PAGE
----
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Health and Human Services Department of Defense Veterans Affairs Health and Human Services Gulf War Information Department of Defense Gulf War Information Veterans Affairs Gulf War Information Home Home Advanced Search Glossary FAQs Site Map Contact Us
 Research Topics    |    Major Focus Areas
Research Topics
ACCIDENTS & INJURIES
BONE, JOINT & MUSCLE
BRAIN & NERVOUS
CANCER
CARDIOVASCULAR
CHEMICAL WARFARE
DIGESTIVE HEALTH
ENVIRONMENTAL & OCCUPATIONAL HEALTH
FAMILY HEALTH
GENERAL HEALTH & PHYSICAL SYMPTOMS
GENETIC STUDIES
HEALTH RESEARCH OF ALLIED FORCES
IMMUNE/BLOOD SYSTEM
INFECTIONS
LUNG & RESPIRATORY
MENTAL HEALTH
MILITARY WORKING DOGS
MORTALITY/DEATH
REPRODUCTIVE HEALTH/OUTCOMES
SLEEP DISORDER
Treatment
VACCINES & PROTECTIVE MEDICATIONS
Lung & Respiratory
Project Summary

Title: A Controlled Epidemiological and Clinical Study into the Effect of Gulf War Service on Servicemen and Women of the United Kingdom Armed Forces
Synopsis: This study compares the unexplained illnesses and symptoms of three United Kingdom military groups -- Gulf War-era deployed veterans, Gulf War-era non-deployed veterans, and Bosnia Conflict deployed veterans.
Overall Project Objective: This research assesses the prevalence of unexplained illnesses, including chronic fatigue-like symptoms, in members of the United Kingdom Armed Forces who were deployed to the Persian Gulf during the Gulf War and who have served in Bosnia.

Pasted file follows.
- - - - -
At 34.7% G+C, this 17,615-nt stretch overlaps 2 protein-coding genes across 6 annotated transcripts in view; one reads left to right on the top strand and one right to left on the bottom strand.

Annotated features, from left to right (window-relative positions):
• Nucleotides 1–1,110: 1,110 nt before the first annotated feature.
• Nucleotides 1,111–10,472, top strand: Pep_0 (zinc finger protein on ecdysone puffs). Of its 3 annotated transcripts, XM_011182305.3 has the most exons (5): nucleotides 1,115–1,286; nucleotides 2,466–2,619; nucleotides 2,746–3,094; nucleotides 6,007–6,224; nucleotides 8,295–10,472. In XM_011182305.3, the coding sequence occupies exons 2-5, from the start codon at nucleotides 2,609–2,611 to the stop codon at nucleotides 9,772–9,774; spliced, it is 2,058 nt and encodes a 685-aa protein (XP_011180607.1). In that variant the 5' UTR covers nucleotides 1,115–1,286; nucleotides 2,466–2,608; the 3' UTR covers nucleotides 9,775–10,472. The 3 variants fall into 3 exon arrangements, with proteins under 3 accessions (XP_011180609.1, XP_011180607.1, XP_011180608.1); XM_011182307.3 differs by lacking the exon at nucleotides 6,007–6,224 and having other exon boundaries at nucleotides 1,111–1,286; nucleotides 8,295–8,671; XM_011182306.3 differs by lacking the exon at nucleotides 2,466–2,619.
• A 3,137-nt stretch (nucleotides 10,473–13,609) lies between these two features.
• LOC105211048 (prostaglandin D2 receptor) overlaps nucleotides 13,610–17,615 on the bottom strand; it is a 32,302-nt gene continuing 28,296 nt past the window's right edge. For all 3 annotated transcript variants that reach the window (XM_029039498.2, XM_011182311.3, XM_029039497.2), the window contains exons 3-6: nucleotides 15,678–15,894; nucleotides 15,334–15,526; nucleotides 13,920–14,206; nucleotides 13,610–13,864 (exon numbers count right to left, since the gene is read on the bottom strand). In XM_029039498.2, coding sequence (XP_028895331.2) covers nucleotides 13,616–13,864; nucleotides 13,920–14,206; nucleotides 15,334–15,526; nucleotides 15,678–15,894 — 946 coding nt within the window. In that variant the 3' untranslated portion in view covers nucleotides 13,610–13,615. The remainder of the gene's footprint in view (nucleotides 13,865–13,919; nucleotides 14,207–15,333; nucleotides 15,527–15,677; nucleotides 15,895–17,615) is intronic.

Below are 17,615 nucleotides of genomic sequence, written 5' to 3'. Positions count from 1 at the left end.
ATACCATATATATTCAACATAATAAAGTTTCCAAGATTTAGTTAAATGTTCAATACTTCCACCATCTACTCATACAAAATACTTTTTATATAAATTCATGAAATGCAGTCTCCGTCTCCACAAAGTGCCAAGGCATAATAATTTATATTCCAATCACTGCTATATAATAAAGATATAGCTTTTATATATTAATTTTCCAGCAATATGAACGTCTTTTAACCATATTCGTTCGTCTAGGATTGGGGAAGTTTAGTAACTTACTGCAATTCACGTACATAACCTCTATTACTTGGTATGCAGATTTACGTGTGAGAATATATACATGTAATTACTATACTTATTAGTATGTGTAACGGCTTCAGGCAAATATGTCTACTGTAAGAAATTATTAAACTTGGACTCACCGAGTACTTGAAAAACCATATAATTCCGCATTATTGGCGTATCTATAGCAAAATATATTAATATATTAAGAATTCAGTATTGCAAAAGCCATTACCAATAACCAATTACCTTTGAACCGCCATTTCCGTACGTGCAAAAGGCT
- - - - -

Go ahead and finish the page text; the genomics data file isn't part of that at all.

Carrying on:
Status/Results to Date: The mailing of 12,750 questionnaires to serving and discharged personnel was successfully completed. Response rates from the three groups (Gulf War veterans, veterans of Bosnia deployment and veterans deployed to neither Bosnia nor the Gulf War: Era veterans) were approximately 70% for Gulf War veterans, 62% for Bosnia veterans, and 63% for Era veterans. Clinical studies were performed on 98 "well" and 111 "ill" GWV and 79 and 55, respectively, ill Era and Bosnia veterans. The investigators indicated that the results suggest there is no objective neurocognitive deficit attributable to service in the Gulf War. They did demonstrate that an emotional and psychological disorder is common in GWV and may be clinically significant for a minority of the subjects. They also found that test performance in ill veterans was impaired relative to well controls but still within a normal range. Cognitive difficulties detected were found to be likely to be attributable to any active deployment and hence not likely to be related to specific Gulf related exposures - with the exception of one test measure. Because the latter test measure did not yield to an obvious pathophysiological explanation, the investigators indicated that further neuromotor coordination research in Gulf War veterans could be helpful.